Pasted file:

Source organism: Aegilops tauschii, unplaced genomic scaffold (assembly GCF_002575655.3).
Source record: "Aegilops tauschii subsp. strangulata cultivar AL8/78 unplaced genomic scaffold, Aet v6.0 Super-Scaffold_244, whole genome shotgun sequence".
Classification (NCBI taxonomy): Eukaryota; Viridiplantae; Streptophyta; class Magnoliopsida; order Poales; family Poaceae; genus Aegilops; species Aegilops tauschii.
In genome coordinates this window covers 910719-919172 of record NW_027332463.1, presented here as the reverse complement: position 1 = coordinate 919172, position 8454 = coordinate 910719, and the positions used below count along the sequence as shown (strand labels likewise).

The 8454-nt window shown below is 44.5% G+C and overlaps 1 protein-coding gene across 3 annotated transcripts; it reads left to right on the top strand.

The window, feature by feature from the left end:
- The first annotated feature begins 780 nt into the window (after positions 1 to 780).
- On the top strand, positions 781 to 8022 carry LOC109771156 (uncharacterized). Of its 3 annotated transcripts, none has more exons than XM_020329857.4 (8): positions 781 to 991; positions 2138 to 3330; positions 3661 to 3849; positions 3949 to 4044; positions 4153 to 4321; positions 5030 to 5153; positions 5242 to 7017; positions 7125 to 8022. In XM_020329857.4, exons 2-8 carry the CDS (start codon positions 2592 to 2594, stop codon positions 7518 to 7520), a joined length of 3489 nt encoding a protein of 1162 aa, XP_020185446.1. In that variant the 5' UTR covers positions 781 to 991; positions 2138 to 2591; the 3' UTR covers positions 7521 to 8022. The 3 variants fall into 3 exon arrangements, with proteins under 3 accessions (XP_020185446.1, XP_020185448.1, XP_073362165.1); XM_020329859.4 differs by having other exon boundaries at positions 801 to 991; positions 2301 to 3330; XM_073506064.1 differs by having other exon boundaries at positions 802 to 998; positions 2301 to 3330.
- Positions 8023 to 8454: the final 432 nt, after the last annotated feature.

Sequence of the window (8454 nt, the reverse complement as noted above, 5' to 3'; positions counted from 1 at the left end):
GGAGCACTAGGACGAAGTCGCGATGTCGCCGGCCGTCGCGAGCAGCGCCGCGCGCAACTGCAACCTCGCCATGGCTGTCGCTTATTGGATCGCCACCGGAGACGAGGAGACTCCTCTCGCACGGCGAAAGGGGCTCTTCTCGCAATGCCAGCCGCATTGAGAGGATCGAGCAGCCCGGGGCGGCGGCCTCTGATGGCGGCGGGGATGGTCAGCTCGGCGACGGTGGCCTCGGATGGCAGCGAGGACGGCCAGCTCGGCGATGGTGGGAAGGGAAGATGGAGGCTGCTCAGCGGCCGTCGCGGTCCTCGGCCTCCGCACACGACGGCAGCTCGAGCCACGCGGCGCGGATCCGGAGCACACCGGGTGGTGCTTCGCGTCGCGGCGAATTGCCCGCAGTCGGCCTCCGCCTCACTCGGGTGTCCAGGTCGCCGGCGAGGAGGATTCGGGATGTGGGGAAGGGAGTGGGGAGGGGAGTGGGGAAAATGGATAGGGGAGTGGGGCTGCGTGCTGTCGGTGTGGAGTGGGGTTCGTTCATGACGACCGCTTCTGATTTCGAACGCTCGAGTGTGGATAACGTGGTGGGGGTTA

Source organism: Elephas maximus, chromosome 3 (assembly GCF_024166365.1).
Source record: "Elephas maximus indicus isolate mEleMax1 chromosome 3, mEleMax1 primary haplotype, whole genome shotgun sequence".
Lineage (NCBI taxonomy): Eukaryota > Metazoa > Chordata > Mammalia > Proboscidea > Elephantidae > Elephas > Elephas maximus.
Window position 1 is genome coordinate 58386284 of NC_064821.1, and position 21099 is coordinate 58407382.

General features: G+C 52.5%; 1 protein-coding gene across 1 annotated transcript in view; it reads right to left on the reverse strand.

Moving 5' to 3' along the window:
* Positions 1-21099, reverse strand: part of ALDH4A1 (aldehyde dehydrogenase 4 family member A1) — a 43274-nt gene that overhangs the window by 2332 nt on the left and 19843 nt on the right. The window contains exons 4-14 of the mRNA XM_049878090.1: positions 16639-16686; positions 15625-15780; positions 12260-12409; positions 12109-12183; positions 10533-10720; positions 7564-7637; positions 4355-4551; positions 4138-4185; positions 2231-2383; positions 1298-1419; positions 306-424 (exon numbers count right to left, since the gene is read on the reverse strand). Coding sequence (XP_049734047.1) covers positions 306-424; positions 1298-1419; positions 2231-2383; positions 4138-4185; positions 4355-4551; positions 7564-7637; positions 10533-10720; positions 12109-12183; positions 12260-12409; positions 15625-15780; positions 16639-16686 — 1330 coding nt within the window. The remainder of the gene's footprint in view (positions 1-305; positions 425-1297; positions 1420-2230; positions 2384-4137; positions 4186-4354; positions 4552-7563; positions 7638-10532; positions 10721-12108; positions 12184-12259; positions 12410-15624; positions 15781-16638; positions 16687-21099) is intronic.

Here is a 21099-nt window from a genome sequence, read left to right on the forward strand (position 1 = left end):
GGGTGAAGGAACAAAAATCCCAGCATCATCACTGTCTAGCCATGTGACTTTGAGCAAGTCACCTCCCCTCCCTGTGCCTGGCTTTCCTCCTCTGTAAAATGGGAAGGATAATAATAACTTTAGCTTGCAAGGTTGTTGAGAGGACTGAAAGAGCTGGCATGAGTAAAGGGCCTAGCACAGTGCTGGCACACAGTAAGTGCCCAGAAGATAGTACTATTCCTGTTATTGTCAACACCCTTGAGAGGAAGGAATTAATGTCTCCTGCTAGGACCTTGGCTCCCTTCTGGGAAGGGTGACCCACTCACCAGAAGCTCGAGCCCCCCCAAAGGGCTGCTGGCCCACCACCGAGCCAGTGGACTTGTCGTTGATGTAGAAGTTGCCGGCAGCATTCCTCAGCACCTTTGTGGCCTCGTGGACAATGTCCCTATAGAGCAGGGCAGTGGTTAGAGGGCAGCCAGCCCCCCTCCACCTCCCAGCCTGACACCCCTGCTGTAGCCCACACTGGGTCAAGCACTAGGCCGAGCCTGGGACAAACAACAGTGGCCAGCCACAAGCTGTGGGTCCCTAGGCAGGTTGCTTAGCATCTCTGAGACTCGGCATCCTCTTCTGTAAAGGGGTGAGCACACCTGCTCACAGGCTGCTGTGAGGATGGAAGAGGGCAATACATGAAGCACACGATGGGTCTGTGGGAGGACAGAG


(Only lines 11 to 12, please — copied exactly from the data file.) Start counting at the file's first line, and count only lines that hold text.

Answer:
GGAGCACTAGGACGAAGTCGCGATGTCGCCGGCCGTCGCGAGCAGCGCCGCGCGCAACTGCAACCTCGCCATGGCTGTCGCTTATTGGATCGCCACCGGAGACGAGGAGACTCCTCTCGCACGGCGAAAGGGGCTCTTCTCGCAATGCCAGCCGCATTGAGAGGATCGAGCAGCCCGGGGCGGCGGCCTCTGATGGCGGCGGGGATGGTCAGCTCGGCGACGGTGGCCTCGGATGGCAGCGAGGACGGCCAGCTCGGCGATGGTGGGAAGGGAAGATGGAGGCTGCTCAGCGGCCGTCGCGGTCCTCGGCCTCCGCACACGACGGCAGCTCGAGCCACGCGGCGCGGATCCGGAGCACACCGGGTGGTGCTTCGCGTCGCGGCGAATTGCCCGCAGTCGGCCTCCGCCTCACTCGGGTGTCCAGGTCGCCGGCGAGGAGGATTCGGGATGTGGGGAAGGGAGTGGGGAGGGGAGTGGGGAAAATGGATAGGGGAGTGGGGCTGCGTGCTGTCGGTGTGGAGTGGGGTTCGTTCATGACGACCGCTTCTGATTTCGAACGCTCGAGTGTGGATAACGTGGTGGGGGTTA

Source organism: Elephas maximus, chromosome 3 (assembly GCF_024166365.1).